...spider...now where are you at?
Peek-a-boo! See you!
I don't think Geist: The Sin-Eaters really worked. Not from a story perspective & not from a sales prospective either, I'm guessing, since the first book meant to support it was rebranded as just plain "World of Darkness" & nothing further came out. Now-- I like Geist, but I had some serious problems with it. The powers were neat but not well-playtested enough, & not compliant with other games-- that was one thing. The biggest concern I had was...what the heck is a Geist? I mean, vampires-- check. Werewolves, check. Those are two big archetypes. Then White Wolf came out with Promethean: The Created, which was not only their Frankenstein's monster book, but also their mummy book, with an alchemy kicker? Bravo-- I really think that was the high point of the New World of Darkness. Heck, that was the moment when I decided to stop clinging to the d20 system & just start using a modified version of the World of Darkness. Geist though...it didn't do enough to nab the Wraith: the Oblivion die-hard fans, & its mission statement wasn't entirely clear.
I think Slasher is a better book. I bring up Geist because I think the two could have been combined-- should have been combined. A "Geist" is a ghost that has gone beyond being just a mortal soul, that has become a big enough idea, through urban legend & what-not, to being something else, something more. The Sin-Eater is a person who, through a near-death experience, bonds with the geist. Bingo. So the soul could be like "The Old Man with a Hook Hand" or "Bloody Mary" & then you'd be bound to them. In Slasher you cut out the middle-man-- you are the Slasher; or more likely, you are posed as the Slasher's antagonist. Do you see how I think they could have been combined? Slashers are a cultural touchstone. Maybe they aren't quite to the vampire or werewolf level yet, but they are on their way, & they are real. Mixing that mythology up with some of the ideas in Geist might have worked. It is too hard to say, now, but these were my first thoughts when I read Slasher.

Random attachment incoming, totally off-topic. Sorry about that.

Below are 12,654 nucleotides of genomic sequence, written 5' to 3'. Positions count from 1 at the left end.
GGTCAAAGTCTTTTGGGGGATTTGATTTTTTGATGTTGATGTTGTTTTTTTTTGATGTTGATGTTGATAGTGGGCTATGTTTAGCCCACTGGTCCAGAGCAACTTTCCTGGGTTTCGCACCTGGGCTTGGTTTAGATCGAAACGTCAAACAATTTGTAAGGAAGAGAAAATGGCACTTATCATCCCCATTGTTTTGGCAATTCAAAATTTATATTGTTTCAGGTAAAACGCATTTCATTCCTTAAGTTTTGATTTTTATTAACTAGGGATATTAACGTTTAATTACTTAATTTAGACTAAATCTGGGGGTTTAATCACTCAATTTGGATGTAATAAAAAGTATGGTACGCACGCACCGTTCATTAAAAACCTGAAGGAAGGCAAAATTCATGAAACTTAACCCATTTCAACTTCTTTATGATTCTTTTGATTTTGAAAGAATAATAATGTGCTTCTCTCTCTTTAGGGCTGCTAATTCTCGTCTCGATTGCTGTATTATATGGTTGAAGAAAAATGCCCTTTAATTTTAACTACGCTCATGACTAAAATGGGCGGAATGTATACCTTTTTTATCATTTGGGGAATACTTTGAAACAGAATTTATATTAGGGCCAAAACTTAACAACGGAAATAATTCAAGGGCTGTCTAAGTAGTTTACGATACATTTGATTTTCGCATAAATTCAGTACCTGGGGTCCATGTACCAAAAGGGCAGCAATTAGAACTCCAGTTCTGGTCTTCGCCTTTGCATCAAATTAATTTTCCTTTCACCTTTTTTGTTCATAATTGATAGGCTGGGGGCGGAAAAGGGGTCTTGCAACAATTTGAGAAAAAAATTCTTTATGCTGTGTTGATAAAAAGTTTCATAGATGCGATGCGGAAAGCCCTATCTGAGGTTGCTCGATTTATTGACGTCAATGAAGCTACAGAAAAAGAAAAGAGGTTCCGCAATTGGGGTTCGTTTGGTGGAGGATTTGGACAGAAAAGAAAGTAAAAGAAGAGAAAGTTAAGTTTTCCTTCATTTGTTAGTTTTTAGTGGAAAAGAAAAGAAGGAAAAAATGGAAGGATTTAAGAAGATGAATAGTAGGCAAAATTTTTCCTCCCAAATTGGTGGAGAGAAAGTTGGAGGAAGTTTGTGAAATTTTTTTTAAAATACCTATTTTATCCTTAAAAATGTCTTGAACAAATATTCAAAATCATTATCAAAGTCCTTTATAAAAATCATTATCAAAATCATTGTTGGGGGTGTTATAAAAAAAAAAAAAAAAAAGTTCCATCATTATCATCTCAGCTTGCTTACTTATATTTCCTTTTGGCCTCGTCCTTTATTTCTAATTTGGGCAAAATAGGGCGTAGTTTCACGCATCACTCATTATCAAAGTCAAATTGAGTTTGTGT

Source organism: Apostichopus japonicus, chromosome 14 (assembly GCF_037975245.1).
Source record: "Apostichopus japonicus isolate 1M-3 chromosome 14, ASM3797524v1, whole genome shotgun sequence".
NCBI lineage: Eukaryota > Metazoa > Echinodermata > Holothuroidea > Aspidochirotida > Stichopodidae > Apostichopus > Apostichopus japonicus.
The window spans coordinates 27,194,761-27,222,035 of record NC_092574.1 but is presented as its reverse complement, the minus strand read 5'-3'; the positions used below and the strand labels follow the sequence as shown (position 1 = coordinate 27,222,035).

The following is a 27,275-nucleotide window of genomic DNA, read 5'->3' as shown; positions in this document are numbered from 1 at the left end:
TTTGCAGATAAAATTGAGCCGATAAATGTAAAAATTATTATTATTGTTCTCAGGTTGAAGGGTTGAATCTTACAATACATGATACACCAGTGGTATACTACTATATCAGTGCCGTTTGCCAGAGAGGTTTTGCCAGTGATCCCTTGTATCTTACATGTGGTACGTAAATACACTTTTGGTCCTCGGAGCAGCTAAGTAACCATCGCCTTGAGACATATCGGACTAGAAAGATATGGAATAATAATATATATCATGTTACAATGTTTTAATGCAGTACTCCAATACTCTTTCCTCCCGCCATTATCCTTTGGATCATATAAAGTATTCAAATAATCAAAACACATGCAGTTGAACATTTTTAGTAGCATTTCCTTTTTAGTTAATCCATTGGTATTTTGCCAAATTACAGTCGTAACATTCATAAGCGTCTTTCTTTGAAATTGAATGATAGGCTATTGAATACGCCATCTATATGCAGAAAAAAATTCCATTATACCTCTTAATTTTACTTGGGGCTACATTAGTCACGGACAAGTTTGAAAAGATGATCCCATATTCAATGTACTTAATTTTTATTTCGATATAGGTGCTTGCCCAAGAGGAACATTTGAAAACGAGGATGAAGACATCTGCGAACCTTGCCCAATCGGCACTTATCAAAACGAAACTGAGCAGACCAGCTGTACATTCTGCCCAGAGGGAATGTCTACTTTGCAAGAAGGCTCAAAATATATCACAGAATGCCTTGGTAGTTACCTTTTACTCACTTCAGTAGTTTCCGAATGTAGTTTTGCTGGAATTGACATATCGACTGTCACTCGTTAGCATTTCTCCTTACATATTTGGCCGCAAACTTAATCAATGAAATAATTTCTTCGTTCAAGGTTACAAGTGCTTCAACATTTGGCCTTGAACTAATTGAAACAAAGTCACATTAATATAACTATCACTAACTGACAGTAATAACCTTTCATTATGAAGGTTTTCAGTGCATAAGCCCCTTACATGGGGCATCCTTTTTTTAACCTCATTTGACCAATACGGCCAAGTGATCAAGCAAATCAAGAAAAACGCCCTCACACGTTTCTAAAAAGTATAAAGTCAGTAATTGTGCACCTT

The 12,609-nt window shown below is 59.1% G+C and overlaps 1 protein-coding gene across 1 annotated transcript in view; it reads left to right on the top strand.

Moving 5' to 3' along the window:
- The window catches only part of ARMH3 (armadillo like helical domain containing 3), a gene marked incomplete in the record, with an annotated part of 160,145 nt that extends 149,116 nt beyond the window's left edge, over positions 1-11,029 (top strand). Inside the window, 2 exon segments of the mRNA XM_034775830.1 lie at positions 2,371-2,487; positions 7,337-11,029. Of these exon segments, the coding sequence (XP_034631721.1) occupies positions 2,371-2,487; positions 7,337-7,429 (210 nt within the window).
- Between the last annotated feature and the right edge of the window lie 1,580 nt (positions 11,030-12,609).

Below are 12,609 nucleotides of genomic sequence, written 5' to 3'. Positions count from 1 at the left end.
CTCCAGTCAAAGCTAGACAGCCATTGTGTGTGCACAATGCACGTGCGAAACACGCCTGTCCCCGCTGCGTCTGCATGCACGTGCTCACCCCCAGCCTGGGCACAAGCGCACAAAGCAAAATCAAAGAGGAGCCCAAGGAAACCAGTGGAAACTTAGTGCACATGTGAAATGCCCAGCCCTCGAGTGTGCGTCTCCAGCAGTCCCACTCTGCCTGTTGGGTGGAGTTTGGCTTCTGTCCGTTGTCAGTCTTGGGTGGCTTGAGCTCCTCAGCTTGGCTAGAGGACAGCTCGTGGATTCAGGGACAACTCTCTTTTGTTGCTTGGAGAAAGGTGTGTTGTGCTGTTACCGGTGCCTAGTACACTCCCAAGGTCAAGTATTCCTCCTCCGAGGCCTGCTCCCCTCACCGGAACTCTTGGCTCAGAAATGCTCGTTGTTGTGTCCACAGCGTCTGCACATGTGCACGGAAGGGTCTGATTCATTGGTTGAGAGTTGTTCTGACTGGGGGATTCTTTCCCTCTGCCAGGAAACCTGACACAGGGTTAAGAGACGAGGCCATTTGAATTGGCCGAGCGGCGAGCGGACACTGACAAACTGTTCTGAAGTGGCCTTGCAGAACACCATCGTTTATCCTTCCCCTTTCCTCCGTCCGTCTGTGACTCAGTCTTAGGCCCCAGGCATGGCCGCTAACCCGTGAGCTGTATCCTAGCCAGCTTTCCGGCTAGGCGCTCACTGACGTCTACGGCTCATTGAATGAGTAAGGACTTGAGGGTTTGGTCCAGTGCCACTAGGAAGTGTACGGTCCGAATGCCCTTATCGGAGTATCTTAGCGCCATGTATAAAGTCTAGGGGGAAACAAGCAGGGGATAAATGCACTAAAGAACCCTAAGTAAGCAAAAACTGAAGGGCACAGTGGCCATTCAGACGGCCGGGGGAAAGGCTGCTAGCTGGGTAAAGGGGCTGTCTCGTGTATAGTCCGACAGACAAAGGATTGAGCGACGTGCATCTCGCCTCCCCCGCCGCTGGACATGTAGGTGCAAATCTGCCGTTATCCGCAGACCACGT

The book is pretty great. Again, branded just a World of Darkness book, when really it reads & feels like a Hunter: the Vigil sourcebook. That is fine; using marketing & branding to position your book is part of the game. Besides, there is no reason for people who aren't using Hunter to skip this book. It is full of ideas-- heck, I'm crawling with them. If in the old Oubliette campaign with toughlad, martak, Bernie & Gerd I had decided to use the World of Darkness rules? There would have been a ton of Slashers. The Beekeeper would have been a Mask-- that is such a perfect fit, Kaval Ants might have been an Avenger, the witches would have been Charmers & Geniuses. I've got new ideas for the current campaign, not least of all since Tracey defined her father as a cross between Bluebeard & Shahryar from One Thousand & One Nights. Heck, I've even got ideas on running a Castle Ravenloft classic monsters pastiche campaign with the World of Darkness, where Strahd is a Vampire: the Requiem bloodsucker, the hillsides are thick with gypsies & Werewolf: the Foresaken lycanthropes, where Strahd has a golem of flesh in his laboratory that is a Promethean: The Created Frankenstein, & where Igor is a Freak Slasher. Or! A retelling of the X-Files where instead of Mulder & Scully chasing their tales for season after season, there is an arc-- first season of skeptic Scully & spooky Mulder, second season where Scully changes her tune, & then third season where they join the VASCU-- the Vanguard Serial Crimes Unit, the FBI Hunter: The Vigil cell. Then in the fourth season maybe Mulder joins Task Force: VALKYRIE, becoming one of the Men in Black himself.